Robotic surgeon could stitch you up after removing your appendix
Original article: https://www.newscientist.com/article/2087026-robotic-surgeon-could-stitch-you-up-after-removing-your-appendix/
The robot will see you now. For the first time, a robot has successfully operated on live soft tissue without human assistance. The surgeons who developed the robot hope that in two or three years it will be ready to perform routine surgeries, such as removing an inflamed appendix or blocked gall bladder.
“It’s a proof of concept to show it can be done,” says Peter Kim at the Children’s National Medical Center in Washington DC. “We’ve shown a robot can do soft-tissue surgery, that it can be done autonomously, and that the outcome is better than that of a real surgeon.”
Operating on the bowel and internal organs is tricky because soft tissues move and slide around, making it hard for a robot to keep track of where things are. But Kim’s team have overcome this by giving their Smart Tissue Autonomous Robot (STAR) a 3D camera and the ability to see near-infrared wavelengths. “The robot can see more than humans can,” says Kim.
When the team placed fluorescent tags on the surface of pig guts, their robot was able to use near-infrared light to precisely home in on its target by monitoring the positions of these tags. That meant it could stitch together tissue that had been surgically cut – a common procedure during operations.
After the robot had got to work on four pigs, the team compared its handiwork with that of a real surgeon as well as the da Vinci robotic system, which is controlled directly by a surgeon.
They say their robot performed better on several measures, including spacing the sutures more evenly, and repairing the guts in such a way that they were less likely to leak.
“The risk of a patient dying after an operation goes up by five to 10-fold if the gut leaks, so this could potentially prevent complications,” says Kim.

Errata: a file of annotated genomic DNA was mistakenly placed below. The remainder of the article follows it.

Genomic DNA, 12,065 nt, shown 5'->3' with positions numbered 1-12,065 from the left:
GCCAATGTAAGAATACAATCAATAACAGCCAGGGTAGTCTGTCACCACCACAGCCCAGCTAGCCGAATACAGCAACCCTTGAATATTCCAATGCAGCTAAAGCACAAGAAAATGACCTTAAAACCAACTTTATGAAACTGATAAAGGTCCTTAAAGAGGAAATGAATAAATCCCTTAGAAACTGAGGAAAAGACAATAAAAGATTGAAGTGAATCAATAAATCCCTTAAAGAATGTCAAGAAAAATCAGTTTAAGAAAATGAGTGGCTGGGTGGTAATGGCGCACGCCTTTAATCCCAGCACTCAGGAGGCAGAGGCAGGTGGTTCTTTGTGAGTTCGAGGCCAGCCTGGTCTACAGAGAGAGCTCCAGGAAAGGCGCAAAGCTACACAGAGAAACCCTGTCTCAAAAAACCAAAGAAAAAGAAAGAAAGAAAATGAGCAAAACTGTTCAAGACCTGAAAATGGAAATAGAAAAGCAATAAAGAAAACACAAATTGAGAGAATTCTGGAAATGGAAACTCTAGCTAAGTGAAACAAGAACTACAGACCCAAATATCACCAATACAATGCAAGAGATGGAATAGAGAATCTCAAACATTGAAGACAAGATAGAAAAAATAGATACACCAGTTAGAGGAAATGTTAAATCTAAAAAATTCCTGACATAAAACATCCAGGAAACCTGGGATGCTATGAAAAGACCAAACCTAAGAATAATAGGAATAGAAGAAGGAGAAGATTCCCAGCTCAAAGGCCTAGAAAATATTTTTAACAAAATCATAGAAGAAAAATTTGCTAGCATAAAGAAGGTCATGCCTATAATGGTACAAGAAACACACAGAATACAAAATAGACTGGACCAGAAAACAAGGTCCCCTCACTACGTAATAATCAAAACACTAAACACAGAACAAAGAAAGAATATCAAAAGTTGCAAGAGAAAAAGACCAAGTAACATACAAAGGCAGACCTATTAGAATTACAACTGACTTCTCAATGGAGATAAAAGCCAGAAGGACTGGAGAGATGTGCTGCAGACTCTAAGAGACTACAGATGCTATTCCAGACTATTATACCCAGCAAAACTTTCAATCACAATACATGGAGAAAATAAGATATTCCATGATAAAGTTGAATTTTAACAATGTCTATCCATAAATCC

Robotic team mate
But STAR was slower, taking an average of 50 minutes to complete a task a surgeon would wrap up in a mere 8 minutes. Kim says they hope to improve on this.
Although the robot is capable of stitching up wounds with no human assistance, it is intended to work with surgeons rather than replace them. The idea is that humans will supervise the robot, and will intervene if something goes wrong. “The surgeon is just a finger-press away from stopping the robot,” says Kim.
The team now plans to develop their robot for testing in patients, targeting relatively simple but common procedures such as gall bladder and appendectomies.
“I’m a fan of robotics in surgery, and this is a careful step in the right direction,” says Shafi Ahmed at the Royal London Hospital. “Ultimately, robots will come in, and working with them could become part and parcel of being a surgeon,” he says.
Not everyone is convinced we are ready for robotic surgical approaches. “We’ve seen a rush to adopt new technologies before they’re thoroughly proven,” says Lennox Hoyte at the University of South Florida in Tampa. “While I certainly look forward to further research in this field, for now I will focus on surgical approaches that I know work best for my patients.”
Journal reference: Science Translational Medicine, DOI: 10.1126/scitranslmed.aad9398